Lucy won't be with us when we come back from Winter Break. It won't be the same playground without her. Not that anything awful or bad has happened to her. She's moving on to another school where she will complete her first grade year and whatever happens after that. As is the case with so much of our population, we don't always finish with the kids we started. In the business we call this transiency. I hadn't picked Lucy to be one of those kids who wandered away, but as I said, this is the way of our world.
I hadn't picked Lucy to be one of those school-switchers for one main reason: Her older brother Evan had been with us from Kindergarten through Fifth Grade and when his little sister appeared in his last year we assumed we would probably be spending six years with her as well. They came to school with their grandmother, on a series of buses and even though they had this challenge, they both managed to show up periodically on our Perfect Attendance list. That honor was at times mitigated by the number of times Evan was sent home for incidents ranging from vandalism to fighting. Some days Evan was less ready than his grandmother was to have him be at school. He became a project for all of us, working with him to find a way to stretch his patience while we stretched our own. There were several moments last June when we felt that the village it had taken to get Evan to the promotional exercises would not be enough. Watching him cross the stage at the end made it all worthwhile.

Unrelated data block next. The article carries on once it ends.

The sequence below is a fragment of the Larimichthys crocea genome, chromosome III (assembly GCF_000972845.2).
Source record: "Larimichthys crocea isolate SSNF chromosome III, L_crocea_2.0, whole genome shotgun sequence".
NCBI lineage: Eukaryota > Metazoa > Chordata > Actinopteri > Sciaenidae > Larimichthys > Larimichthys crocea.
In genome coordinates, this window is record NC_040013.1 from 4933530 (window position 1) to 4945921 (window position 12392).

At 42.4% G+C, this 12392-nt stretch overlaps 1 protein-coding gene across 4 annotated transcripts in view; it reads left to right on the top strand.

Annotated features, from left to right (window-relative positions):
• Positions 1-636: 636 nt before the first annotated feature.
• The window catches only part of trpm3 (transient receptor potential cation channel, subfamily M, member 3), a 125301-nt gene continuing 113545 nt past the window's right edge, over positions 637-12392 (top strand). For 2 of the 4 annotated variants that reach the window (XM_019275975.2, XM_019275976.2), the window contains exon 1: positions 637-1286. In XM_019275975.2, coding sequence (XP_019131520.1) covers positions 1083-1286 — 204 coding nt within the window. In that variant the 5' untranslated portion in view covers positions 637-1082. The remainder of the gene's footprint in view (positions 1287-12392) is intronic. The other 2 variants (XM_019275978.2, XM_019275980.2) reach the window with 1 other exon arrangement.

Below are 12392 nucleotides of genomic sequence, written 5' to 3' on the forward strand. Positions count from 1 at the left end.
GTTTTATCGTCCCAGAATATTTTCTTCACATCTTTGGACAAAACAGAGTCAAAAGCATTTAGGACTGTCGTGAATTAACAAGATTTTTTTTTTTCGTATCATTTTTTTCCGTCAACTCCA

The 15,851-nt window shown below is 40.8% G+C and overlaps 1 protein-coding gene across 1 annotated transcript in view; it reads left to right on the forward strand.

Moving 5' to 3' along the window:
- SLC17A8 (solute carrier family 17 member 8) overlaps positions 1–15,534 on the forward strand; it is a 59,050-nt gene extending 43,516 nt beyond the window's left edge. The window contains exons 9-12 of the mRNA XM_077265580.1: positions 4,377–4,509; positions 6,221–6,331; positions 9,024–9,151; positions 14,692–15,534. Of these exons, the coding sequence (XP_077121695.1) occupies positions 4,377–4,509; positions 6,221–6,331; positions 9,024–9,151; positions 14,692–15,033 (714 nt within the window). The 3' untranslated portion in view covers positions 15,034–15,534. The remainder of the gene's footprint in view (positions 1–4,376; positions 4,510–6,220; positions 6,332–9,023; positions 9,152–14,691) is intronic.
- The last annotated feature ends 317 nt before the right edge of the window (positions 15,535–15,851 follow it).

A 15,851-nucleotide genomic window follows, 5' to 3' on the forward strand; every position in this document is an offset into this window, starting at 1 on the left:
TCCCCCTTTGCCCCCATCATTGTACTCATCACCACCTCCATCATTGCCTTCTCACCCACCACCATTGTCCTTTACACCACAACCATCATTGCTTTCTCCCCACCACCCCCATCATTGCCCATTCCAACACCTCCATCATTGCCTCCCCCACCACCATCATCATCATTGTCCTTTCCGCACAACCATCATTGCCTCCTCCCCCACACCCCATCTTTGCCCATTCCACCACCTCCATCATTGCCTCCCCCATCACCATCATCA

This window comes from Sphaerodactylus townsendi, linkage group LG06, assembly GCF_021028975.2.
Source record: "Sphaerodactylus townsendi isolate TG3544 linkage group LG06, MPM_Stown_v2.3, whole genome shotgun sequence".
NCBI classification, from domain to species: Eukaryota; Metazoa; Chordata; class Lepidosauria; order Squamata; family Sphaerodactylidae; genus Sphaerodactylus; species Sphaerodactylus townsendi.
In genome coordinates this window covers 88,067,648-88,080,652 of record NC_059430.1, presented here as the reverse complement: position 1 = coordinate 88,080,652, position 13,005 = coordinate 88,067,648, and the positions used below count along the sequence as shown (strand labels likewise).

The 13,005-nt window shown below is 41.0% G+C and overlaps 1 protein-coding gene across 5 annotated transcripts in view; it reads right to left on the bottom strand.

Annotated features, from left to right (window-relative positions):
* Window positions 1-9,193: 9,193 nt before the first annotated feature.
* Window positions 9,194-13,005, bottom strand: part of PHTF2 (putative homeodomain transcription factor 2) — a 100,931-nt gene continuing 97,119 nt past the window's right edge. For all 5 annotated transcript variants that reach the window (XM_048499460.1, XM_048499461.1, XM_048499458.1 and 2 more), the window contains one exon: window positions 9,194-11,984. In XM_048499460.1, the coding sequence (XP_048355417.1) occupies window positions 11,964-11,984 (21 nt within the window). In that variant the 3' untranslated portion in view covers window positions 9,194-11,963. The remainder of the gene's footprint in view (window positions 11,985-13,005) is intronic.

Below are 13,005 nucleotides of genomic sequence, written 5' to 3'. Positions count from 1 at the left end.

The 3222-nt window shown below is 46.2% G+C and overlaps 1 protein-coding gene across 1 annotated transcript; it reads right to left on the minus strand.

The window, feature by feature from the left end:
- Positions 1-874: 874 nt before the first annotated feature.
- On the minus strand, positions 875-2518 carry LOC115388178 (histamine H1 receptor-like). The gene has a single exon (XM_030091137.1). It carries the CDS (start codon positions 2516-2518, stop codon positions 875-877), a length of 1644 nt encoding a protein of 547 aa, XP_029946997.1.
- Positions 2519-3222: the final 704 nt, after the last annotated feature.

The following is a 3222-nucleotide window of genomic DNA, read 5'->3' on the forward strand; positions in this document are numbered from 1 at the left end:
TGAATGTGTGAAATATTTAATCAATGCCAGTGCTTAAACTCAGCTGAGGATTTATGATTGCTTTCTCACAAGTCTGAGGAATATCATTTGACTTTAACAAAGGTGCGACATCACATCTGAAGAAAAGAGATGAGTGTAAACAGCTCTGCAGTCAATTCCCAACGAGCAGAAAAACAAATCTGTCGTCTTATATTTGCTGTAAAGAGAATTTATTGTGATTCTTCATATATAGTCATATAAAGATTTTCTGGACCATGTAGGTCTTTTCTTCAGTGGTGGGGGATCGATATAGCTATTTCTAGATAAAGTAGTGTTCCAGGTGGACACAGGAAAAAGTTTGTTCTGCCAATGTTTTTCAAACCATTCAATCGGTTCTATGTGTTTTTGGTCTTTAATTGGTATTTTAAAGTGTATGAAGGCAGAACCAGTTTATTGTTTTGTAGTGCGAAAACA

Meanwhile, Lucy was scrambling around the school in her own flurry of petty grievances and conflicts. While she was not nearly as aggressive as her older brother, she was more of an instigator. At age five, she already had her posse, and she was not above sending one of her minions into a scrape just to see what would come of it. Part of every recess for yard supervisors, morning and lunch, was locating and tracking that little knot of girls. Fluttering back and forth from the play structure to the bathroom, every kid in their path was a potential target.
Lucy would periodically rush up to me, complaining that boys were chasing her, which was accurate from the standpoint of those boys were trying to catch up to her after being pinched, punched, poked or humiliated in some fashion by her crew. Her grandmother was generally good about listening to the list of offenses accrued by her little ray of light, but the impact of whatever discipline happened at home faded with the dawn of a new day.
There are plenty of other children on our playground who require special attention, and it might be a while before I notice a specific hole in my daily routine. When it does occur to me, I will miss her. A little. And then I will raise my eyes to scan the playground for the one who will take her place.